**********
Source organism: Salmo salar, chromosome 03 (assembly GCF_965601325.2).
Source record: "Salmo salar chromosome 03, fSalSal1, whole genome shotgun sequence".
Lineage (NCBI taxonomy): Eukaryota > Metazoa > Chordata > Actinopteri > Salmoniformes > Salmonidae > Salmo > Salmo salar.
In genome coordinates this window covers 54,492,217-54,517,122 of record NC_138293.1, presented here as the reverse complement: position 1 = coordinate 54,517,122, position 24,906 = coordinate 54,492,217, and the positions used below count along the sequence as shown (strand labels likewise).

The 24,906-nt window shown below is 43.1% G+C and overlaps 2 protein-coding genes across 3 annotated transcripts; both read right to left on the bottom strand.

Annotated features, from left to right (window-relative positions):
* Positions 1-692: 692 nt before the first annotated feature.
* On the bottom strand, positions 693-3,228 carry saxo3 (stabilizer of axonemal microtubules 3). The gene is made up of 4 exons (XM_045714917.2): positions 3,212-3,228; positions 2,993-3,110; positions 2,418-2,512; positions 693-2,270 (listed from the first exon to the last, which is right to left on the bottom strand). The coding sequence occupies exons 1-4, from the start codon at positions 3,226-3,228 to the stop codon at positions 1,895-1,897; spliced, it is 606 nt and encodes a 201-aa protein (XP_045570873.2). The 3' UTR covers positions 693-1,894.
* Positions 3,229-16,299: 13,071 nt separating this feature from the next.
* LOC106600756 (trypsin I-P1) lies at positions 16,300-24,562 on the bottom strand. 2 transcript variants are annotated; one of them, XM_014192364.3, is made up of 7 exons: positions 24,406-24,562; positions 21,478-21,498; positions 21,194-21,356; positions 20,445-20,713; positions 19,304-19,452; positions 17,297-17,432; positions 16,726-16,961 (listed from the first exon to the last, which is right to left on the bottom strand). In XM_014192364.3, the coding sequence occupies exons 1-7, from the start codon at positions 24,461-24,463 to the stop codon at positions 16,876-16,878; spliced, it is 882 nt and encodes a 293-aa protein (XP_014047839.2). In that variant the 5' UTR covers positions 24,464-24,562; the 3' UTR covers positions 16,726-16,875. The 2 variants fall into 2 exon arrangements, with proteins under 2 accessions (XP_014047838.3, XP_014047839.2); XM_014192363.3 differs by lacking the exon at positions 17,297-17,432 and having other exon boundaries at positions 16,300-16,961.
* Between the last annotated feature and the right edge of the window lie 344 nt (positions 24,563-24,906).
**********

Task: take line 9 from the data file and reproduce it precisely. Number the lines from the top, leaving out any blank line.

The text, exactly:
* Positions 3,229-16,299: 13,071 nt separating this feature from the next.